(Updated at 6:14 p.m. Eastern Daylight Time) — Celestyal Cruises, a small ship cruise operator, stated Friday that it will begin imposing fuel surcharges on new reservations made beginning April 1, 2022 and departing from April 18, 2022 and beyond.
All relevant reservations made after April 1 will be subject to an extra fee of $8 per person, per day (6 Euros per person, per day) in addition to the base fare. Any reservations made before March 31, 2022, will not be impacted in any way.
A letter to travel partners from Celestyal — which generally organizes three-, four-, and seven-night trips across the Greek Islands from Piraeus (the port for Athens, Greece) — said that the modifications were necessary owing to increased fuel prices.
As a result of the significant and sustained increase in global oil and fuel prices in recent weeks and months, Celestyal Cruises will be instituting a fuel supplement on all new, unnamed, and non-deposited 2022 bookings beginning April 1, 2022, for sailings departing April 18th and later until further notice, according to an email from the line. Our disappointment at having to make this choice, but it is unavoidable given the present circumstances.”
Celestyal has said that, in the event that the price of gasoline falls, the premium amount would be reimbursed to guests in the form of an onboard credit two weeks ahead to the scheduled sailing. It did not specify a minimum amount of gasoline that had to be purchased in order for the credit to be awarded.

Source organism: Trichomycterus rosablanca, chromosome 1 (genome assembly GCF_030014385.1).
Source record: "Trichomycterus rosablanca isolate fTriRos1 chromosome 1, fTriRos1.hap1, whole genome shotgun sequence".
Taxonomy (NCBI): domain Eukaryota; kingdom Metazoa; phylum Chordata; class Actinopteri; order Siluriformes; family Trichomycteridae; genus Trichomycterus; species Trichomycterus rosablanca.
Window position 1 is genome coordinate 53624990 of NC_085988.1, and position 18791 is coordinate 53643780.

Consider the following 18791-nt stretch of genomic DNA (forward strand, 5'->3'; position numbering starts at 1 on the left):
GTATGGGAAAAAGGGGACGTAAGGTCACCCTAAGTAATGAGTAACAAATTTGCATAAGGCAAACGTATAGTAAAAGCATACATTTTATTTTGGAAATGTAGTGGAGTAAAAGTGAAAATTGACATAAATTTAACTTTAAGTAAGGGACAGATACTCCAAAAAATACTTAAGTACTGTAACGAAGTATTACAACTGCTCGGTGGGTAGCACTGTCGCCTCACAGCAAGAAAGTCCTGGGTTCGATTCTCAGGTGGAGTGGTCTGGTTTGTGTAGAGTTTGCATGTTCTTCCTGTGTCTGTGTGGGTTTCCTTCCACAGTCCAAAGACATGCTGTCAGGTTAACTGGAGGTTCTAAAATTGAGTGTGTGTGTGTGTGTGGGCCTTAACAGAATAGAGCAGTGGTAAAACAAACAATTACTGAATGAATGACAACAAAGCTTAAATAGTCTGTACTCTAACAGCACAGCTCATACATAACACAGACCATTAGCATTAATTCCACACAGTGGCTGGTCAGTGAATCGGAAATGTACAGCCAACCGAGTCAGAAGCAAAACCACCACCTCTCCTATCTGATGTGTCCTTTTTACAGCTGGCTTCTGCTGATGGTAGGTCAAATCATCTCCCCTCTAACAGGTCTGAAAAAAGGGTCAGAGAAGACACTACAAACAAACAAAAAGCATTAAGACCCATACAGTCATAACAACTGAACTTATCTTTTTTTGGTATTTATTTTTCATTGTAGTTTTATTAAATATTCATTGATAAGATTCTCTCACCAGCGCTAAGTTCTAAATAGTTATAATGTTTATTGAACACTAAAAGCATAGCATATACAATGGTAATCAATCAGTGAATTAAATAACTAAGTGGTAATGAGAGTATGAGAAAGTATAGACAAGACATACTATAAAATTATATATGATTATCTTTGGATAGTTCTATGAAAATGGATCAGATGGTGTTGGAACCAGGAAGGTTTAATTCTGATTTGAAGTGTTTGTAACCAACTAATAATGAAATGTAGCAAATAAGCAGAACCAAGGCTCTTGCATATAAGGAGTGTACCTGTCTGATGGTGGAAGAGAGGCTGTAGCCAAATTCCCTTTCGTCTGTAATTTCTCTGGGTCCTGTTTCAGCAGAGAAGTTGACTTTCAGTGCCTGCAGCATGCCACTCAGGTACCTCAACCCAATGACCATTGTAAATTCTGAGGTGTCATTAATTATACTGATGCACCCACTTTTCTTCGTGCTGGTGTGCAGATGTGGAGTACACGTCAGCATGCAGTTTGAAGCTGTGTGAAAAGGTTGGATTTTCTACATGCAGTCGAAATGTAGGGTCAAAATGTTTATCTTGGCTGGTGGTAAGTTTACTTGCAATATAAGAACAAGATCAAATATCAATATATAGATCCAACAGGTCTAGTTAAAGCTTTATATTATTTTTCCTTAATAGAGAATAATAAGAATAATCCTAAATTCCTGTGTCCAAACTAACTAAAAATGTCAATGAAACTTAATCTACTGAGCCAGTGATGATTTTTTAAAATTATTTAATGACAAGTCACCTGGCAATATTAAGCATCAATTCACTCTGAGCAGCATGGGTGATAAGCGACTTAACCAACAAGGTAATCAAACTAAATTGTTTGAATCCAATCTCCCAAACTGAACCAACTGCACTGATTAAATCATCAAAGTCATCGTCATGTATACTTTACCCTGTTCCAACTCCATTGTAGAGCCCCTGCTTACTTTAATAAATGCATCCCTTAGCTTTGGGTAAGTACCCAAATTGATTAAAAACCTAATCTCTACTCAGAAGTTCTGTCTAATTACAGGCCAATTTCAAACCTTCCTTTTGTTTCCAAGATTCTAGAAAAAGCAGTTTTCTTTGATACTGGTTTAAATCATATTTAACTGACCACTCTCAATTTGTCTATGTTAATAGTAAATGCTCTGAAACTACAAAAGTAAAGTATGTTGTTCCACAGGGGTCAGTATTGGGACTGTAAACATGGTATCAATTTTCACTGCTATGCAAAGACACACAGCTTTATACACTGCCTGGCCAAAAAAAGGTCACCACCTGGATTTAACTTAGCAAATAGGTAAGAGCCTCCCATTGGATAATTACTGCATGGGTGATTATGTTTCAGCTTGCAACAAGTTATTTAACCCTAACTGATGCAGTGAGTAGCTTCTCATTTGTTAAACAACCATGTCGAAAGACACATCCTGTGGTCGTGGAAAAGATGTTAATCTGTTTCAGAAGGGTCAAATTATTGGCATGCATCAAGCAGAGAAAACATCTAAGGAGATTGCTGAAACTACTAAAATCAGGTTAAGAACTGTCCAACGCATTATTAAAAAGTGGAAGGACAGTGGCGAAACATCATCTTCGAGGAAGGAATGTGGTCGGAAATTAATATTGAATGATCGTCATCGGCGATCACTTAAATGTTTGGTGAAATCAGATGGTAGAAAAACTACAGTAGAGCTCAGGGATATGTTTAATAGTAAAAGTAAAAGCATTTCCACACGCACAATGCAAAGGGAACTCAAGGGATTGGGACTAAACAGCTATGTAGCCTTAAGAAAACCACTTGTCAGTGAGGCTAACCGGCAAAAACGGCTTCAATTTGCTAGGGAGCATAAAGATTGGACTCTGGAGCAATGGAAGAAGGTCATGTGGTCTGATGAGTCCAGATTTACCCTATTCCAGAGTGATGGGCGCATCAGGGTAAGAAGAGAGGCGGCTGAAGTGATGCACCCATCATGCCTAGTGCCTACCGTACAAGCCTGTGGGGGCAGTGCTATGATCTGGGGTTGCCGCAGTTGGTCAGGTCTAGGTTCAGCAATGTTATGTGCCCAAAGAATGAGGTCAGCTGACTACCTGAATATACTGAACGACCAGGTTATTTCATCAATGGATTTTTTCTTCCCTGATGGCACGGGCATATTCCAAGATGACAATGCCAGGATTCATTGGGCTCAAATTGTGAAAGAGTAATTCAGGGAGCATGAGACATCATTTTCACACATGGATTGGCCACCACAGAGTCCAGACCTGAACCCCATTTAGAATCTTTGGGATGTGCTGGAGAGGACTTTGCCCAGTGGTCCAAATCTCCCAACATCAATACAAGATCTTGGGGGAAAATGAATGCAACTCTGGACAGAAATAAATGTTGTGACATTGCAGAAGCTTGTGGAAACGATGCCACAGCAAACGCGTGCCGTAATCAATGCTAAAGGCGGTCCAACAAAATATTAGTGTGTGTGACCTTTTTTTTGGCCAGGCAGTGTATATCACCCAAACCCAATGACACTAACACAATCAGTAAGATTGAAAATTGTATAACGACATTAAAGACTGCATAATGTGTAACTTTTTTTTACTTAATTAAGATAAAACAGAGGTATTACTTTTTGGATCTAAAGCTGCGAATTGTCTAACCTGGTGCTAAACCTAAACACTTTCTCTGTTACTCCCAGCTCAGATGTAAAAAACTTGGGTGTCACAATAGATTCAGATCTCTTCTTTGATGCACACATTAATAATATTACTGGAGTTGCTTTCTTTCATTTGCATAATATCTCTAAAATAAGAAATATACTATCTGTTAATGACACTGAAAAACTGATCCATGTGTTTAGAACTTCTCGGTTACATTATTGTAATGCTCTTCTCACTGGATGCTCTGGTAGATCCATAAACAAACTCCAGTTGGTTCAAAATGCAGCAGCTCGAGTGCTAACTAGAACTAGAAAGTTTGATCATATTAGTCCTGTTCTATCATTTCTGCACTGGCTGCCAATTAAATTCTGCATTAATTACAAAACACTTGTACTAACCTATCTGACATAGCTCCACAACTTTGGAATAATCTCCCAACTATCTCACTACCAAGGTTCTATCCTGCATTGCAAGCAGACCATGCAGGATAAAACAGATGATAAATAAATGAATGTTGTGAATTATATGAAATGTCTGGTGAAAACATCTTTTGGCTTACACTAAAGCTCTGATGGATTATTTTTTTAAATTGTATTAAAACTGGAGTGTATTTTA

For the first time in more than a decade, a cruise company has returned to the practice of adding a premium to cruise tickets on a per passenger, per day basis in order to deal with escalating fuel prices. Additionally, CroisiEurope, a river and ocean cruise operator located in Strasbourg, also implemented a fuel surcharge on new reservations earlier this month.
As the price of oil approached $100 per barrel in the autumn of 2007, cruise companies and airlines started to impose fuel fees on passengers. These were remained in effect throughout the summer of 2008, however by the end of the year, most cruise companies had stopped charging the additional costs on most reservations beginning in 2009.
While most companies have eliminated their fuel surcharges, practically every company has declared that they retain the right to resume the cost if the price of oil climbs over a particular amount – often $60 or $70 per barrel.
The price of oil on the New York Mercantile Exchange, often known as the NYMEX, is now hovering around $112 a barrel for West Texas Intermediate.
As new information becomes available, Cruise Critic will update this post accordingly.